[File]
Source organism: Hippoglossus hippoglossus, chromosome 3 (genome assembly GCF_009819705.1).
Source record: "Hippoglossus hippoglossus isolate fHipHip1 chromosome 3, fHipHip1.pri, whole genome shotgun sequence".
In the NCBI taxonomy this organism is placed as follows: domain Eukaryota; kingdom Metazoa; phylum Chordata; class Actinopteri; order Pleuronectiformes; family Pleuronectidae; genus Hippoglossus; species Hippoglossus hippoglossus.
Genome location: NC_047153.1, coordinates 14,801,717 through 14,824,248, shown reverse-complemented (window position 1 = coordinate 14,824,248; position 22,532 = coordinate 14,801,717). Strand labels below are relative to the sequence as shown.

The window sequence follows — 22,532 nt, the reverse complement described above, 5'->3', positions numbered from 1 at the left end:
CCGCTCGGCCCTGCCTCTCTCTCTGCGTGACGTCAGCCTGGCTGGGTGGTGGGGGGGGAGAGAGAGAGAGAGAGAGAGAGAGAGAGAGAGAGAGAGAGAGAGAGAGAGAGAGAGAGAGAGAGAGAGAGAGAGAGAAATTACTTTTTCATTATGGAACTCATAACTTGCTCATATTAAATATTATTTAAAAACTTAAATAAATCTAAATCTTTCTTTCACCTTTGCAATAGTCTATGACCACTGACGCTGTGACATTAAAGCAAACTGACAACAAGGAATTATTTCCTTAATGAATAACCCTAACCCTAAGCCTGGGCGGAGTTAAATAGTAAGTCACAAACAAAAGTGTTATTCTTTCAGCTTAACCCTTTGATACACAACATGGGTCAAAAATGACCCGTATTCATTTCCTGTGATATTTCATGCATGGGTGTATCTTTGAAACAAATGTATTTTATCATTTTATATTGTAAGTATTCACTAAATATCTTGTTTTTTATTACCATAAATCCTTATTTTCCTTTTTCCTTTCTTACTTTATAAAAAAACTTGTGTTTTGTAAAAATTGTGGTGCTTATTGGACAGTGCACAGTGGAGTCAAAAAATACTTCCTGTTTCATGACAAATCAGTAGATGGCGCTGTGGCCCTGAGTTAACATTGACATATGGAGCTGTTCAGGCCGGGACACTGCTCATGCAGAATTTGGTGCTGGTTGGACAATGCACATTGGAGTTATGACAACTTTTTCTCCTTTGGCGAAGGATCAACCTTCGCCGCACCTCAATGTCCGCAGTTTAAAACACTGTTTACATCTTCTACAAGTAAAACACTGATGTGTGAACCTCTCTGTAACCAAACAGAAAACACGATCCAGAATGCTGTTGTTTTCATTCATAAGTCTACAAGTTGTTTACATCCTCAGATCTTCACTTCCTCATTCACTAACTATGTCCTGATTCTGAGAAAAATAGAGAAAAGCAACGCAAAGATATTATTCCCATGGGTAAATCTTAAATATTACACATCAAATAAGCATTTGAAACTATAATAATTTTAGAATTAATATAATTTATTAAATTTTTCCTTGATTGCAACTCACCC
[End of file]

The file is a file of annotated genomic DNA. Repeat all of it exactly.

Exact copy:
Source organism: Hippoglossus hippoglossus, chromosome 3 (genome assembly GCF_009819705.1).
Source record: "Hippoglossus hippoglossus isolate fHipHip1 chromosome 3, fHipHip1.pri, whole genome shotgun sequence".
In the NCBI taxonomy this organism is placed as follows: domain Eukaryota; kingdom Metazoa; phylum Chordata; class Actinopteri; order Pleuronectiformes; family Pleuronectidae; genus Hippoglossus; species Hippoglossus hippoglossus.
Genome location: NC_047153.1, coordinates 14,801,717 through 14,824,248, shown reverse-complemented (window position 1 = coordinate 14,824,248; position 22,532 = coordinate 14,801,717). Strand labels below are relative to the sequence as shown.

The window sequence follows — 22,532 nt, the reverse complement described above, 5'->3', positions numbered from 1 at the left end:
CCGCTCGGCCCTGCCTCTCTCTCTGCGTGACGTCAGCCTGGCTGGGTGGTGGGGGGGGAGAGAGAGAGAGAGAGAGAGAGAGAGAGAGAGAGAGAGAGAGAGAGAGAGAGAGAGAGAGAGAGAGAGAGAGAGAGAAATTACTTTTTCATTATGGAACTCATAACTTGCTCATATTAAATATTATTTAAAAACTTAAATAAATCTAAATCTTTCTTTCACCTTTGCAATAGTCTATGACCACTGACGCTGTGACATTAAAGCAAACTGACAACAAGGAATTATTTCCTTAATGAATAACCCTAACCCTAAGCCTGGGCGGAGTTAAATAGTAAGTCACAAACAAAAGTGTTATTCTTTCAGCTTAACCCTTTGATACACAACATGGGTCAAAAATGACCCGTATTCATTTCCTGTGATATTTCATGCATGGGTGTATCTTTGAAACAAATGTATTTTATCATTTTATATTGTAAGTATTCACTAAATATCTTGTTTTTTATTACCATAAATCCTTATTTTCCTTTTTCCTTTCTTACTTTATAAAAAAACTTGTGTTTTGTAAAAATTGTGGTGCTTATTGGACAGTGCACAGTGGAGTCAAAAAATACTTCCTGTTTCATGACAAATCAGTAGATGGCGCTGTGGCCCTGAGTTAACATTGACATATGGAGCTGTTCAGGCCGGGACACTGCTCATGCAGAATTTGGTGCTGGTTGGACAATGCACATTGGAGTTATGACAACTTTTTCTCCTTTGGCGAAGGATCAACCTTCGCCGCACCTCAATGTCCGCAGTTTAAAACACTGTTTACATCTTCTACAAGTAAAACACTGATGTGTGAACCTCTCTGTAACCAAACAGAAAACACGATCCAGAATGCTGTTGTTTTCATTCATAAGTCTACAAGTTGTTTACATCCTCAGATCTTCACTTCCTCATTCACTAACTATGTCCTGATTCTGAGAAAAATAGAGAAAAGCAACGCAAAGATATTATTCCCATGGGTAAATCTTAAATATTACACATCAAATAAGCATTTGAAACTATAATAATTTTAGAATTAATATAATTTATTAAATTTTTCCTTGATTGCAACTCACCC